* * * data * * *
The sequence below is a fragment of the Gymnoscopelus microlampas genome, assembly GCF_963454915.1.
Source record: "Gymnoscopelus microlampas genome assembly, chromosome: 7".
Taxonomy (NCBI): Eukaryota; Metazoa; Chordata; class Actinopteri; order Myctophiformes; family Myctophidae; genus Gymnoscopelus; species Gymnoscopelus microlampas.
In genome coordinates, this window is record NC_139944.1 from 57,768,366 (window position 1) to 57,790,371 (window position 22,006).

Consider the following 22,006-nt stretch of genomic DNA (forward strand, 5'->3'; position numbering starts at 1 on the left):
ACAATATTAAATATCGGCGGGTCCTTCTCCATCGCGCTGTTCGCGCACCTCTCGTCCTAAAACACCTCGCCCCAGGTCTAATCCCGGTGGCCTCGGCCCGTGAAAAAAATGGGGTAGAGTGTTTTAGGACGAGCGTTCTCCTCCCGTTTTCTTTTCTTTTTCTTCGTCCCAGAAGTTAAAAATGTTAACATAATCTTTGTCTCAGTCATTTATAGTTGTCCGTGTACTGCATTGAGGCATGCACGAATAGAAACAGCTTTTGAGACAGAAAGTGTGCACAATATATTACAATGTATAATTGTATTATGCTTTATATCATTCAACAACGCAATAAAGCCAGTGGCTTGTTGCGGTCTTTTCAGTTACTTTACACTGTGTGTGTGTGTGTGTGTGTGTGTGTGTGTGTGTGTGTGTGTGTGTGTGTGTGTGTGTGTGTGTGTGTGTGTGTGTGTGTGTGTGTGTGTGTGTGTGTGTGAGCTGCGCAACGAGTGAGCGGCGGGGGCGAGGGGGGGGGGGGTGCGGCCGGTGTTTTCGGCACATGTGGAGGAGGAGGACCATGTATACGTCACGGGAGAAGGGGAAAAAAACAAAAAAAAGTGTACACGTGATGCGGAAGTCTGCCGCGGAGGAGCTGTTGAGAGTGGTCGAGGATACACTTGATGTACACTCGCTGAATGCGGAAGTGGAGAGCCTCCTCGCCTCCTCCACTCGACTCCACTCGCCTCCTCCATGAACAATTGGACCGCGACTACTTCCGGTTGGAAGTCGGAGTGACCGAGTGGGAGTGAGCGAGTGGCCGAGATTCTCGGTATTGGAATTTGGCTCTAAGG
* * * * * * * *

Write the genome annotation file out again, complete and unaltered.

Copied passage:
The sequence below is a fragment of the Gymnoscopelus microlampas genome, assembly GCF_963454915.1.
Source record: "Gymnoscopelus microlampas genome assembly, chromosome: 7".
Taxonomy (NCBI): Eukaryota; Metazoa; Chordata; class Actinopteri; order Myctophiformes; family Myctophidae; genus Gymnoscopelus; species Gymnoscopelus microlampas.
In genome coordinates, this window is record NC_139944.1 from 57,768,366 (window position 1) to 57,790,371 (window position 22,006).

Consider the following 22,006-nt stretch of genomic DNA (forward strand, 5'->3'; position numbering starts at 1 on the left):
ACAATATTAAATATCGGCGGGTCCTTCTCCATCGCGCTGTTCGCGCACCTCTCGTCCTAAAACACCTCGCCCCAGGTCTAATCCCGGTGGCCTCGGCCCGTGAAAAAAATGGGGTAGAGTGTTTTAGGACGAGCGTTCTCCTCCCGTTTTCTTTTCTTTTTCTTCGTCCCAGAAGTTAAAAATGTTAACATAATCTTTGTCTCAGTCATTTATAGTTGTCCGTGTACTGCATTGAGGCATGCACGAATAGAAACAGCTTTTGAGACAGAAAGTGTGCACAATATATTACAATGTATAATTGTATTATGCTTTATATCATTCAACAACGCAATAAAGCCAGTGGCTTGTTGCGGTCTTTTCAGTTACTTTACACTGTGTGTGTGTGTGTGTGTGTGTGTGTGTGTGTGTGTGTGTGTGTGTGTGTGTGTGTGTGTGTGTGTGTGTGTGTGTGTGTGTGTGTGTGTGTGTGTGTGTGAGCTGCGCAACGAGTGAGCGGCGGGGGCGAGGGGGGGGGGGGTGCGGCCGGTGTTTTCGGCACATGTGGAGGAGGAGGACCATGTATACGTCACGGGAGAAGGGGAAAAAAACAAAAAAAAGTGTACACGTGATGCGGAAGTCTGCCGCGGAGGAGCTGTTGAGAGTGGTCGAGGATACACTTGATGTACACTCGCTGAATGCGGAAGTGGAGAGCCTCCTCGCCTCCTCCACTCGACTCCACTCGCCTCCTCCATGAACAATTGGACCGCGACTACTTCCGGTTGGAAGTCGGAGTGACCGAGTGGGAGTGAGCGAGTGGCCGAGATTCTCGGTATTGGAATTTGGCTCTAAGG